|US2498814 *||Mar 6, 1947||Feb 28, 1950||Gen Motors Corp||Battery charging system|
|US2499663 *||Jun 8, 1949||Mar 7, 1950||Sterlingworth Company||Safety device for thermally controlled battery chargers|
|US2529038 *||Apr 14, 1949||Nov 7, 1950||Sterlingworth Company||Maximum temperature cutoff system for battery chargers|
|US2550344 *||Oct 31, 1949||Apr 24, 1951||Sterlingworth Company||Thermally controlled battery charger|
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|US2585005 *||Oct 26, 1949||Feb 12, 1952||Sterlingworth Company||Method and apparatus for charging batteries|
|US2635221 *||Feb 19, 1952||Apr 14, 1953||Chloride Electrical Storage Co||Battery charging system controlled by time and voltage responsive devices|
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|US20030206021 *||May 21, 2003||Nov 6, 2003||Laletin William H.||Method and apparatus for measuring and analyzing electrical or electrochemical systems|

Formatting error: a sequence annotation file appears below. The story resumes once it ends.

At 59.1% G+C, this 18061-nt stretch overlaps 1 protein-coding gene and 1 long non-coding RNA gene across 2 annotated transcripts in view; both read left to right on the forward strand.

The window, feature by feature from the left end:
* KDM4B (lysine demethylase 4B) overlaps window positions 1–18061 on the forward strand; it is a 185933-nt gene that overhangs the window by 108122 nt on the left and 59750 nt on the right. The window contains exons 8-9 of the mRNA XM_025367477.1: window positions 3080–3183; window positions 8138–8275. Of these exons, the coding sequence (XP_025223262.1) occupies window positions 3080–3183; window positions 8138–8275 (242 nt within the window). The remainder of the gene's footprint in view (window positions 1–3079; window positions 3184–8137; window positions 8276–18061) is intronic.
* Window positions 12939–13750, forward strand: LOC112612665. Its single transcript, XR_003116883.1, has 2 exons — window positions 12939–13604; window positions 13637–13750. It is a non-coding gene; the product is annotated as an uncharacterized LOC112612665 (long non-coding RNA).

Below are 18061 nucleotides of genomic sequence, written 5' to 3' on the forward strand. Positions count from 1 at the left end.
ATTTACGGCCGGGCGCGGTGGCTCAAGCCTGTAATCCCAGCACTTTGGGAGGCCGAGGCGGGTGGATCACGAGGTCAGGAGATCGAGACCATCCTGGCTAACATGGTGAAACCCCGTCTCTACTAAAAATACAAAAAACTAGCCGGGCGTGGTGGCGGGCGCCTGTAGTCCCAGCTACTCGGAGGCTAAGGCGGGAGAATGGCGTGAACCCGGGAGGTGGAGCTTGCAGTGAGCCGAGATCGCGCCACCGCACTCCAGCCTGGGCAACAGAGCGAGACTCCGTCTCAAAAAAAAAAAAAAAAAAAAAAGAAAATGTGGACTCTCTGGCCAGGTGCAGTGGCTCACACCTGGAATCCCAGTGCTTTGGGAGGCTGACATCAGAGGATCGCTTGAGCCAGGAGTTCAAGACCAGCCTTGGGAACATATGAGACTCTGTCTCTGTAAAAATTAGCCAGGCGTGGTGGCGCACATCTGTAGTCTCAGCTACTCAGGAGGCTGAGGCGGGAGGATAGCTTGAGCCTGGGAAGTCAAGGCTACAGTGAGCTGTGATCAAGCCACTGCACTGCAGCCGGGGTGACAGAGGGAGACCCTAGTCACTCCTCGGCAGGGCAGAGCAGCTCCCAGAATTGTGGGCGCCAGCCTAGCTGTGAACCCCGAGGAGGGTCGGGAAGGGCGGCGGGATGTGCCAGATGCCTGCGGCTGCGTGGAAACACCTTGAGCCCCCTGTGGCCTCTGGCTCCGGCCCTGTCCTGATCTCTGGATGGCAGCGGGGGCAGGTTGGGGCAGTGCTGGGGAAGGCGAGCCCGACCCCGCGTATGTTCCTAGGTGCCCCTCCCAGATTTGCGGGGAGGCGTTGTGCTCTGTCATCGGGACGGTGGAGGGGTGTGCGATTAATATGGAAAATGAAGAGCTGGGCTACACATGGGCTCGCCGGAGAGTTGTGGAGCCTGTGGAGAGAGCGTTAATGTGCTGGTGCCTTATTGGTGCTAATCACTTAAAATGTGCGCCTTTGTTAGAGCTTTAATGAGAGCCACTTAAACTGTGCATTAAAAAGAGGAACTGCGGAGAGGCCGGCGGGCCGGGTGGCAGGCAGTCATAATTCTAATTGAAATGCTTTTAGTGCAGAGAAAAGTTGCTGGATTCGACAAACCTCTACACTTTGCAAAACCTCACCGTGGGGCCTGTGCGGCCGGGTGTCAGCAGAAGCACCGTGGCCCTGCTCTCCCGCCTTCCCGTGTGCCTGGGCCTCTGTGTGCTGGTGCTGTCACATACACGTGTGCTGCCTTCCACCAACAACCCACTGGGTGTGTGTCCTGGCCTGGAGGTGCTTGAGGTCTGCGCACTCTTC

|US20040128088 *||Sep 19, 2003||Jul 1, 2004||Laletin William H.||Method of analyzing the time-varying electrical response of a stimulated target substance|
|US20050116773 *||Dec 7, 2004||Jun 2, 2005||Laletin William H.||Amplifier system with current-mode servo feedback|
|US20060190204 *||Jan 23, 2006||Aug 24, 2006||Mchardy John||Analyzing the response of an electrochemical system to a time-varying electrical stimulation|
|U.S. Classification||320/133, 320/154, 320/155|
|International Classification||H02J7/04, H02J7/02|
|Cooperative Classification||H02J7/027, H02J7/041|
|European Classification||H02J7/04B, H02J7/02C|